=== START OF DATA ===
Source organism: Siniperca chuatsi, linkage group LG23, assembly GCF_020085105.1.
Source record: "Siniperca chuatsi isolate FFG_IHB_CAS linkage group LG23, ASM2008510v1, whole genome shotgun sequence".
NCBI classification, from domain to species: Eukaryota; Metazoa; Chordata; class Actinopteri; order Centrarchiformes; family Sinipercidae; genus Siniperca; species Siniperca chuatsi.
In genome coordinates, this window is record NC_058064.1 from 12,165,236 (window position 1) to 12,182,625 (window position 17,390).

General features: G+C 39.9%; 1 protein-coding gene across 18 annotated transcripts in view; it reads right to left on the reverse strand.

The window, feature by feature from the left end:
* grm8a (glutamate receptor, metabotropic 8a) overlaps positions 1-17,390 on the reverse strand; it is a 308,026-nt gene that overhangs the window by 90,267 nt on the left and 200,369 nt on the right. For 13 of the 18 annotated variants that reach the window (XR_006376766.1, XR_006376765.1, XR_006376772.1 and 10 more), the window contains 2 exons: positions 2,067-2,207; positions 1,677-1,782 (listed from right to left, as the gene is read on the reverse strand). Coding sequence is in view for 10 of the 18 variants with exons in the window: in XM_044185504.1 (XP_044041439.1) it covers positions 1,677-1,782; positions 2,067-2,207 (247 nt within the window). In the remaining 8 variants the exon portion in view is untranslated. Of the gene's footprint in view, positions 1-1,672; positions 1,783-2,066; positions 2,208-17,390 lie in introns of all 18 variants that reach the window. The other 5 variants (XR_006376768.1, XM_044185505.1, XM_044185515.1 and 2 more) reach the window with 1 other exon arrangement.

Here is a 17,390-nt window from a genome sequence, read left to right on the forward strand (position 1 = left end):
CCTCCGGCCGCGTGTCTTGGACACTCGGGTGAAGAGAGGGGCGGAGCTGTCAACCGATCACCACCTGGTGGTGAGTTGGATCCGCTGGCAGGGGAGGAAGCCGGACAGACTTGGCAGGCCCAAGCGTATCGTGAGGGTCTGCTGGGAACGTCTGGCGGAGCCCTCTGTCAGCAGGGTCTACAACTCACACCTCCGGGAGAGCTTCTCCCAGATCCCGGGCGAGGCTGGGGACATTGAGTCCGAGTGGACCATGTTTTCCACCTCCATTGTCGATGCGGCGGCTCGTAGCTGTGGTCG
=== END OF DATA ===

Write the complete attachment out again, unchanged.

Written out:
Source organism: Siniperca chuatsi, linkage group LG23, assembly GCF_020085105.1.
Source record: "Siniperca chuatsi isolate FFG_IHB_CAS linkage group LG23, ASM2008510v1, whole genome shotgun sequence".
NCBI classification, from domain to species: Eukaryota; Metazoa; Chordata; class Actinopteri; order Centrarchiformes; family Sinipercidae; genus Siniperca; species Siniperca chuatsi.
In genome coordinates, this window is record NC_058064.1 from 12,165,236 (window position 1) to 12,182,625 (window position 17,390).

General features: G+C 39.9%; 1 protein-coding gene across 18 annotated transcripts in view; it reads right to left on the reverse strand.

The window, feature by feature from the left end:
* grm8a (glutamate receptor, metabotropic 8a) overlaps positions 1-17,390 on the reverse strand; it is a 308,026-nt gene that overhangs the window by 90,267 nt on the left and 200,369 nt on the right. For 13 of the 18 annotated variants that reach the window (XR_006376766.1, XR_006376765.1, XR_006376772.1 and 10 more), the window contains 2 exons: positions 2,067-2,207; positions 1,677-1,782 (listed from right to left, as the gene is read on the reverse strand). Coding sequence is in view for 10 of the 18 variants with exons in the window: in XM_044185504.1 (XP_044041439.1) it covers positions 1,677-1,782; positions 2,067-2,207 (247 nt within the window). In the remaining 8 variants the exon portion in view is untranslated. Of the gene's footprint in view, positions 1-1,672; positions 1,783-2,066; positions 2,208-17,390 lie in introns of all 18 variants that reach the window. The other 5 variants (XR_006376768.1, XM_044185505.1, XM_044185515.1 and 2 more) reach the window with 1 other exon arrangement.

Here is a 17,390-nt window from a genome sequence, read left to right on the forward strand (position 1 = left end):
CCTCCGGCCGCGTGTCTTGGACACTCGGGTGAAGAGAGGGGCGGAGCTGTCAACCGATCACCACCTGGTGGTGAGTTGGATCCGCTGGCAGGGGAGGAAGCCGGACAGACTTGGCAGGCCCAAGCGTATCGTGAGGGTCTGCTGGGAACGTCTGGCGGAGCCCTCTGTCAGCAGGGTCTACAACTCACACCTCCGGGAGAGCTTCTCCCAGATCCCGGGCGAGGCTGGGGACATTGAGTCCGAGTGGACCATGTTTTCCACCTCCATTGTCGATGCGGCGGCTCGTAGCTGTGGTCG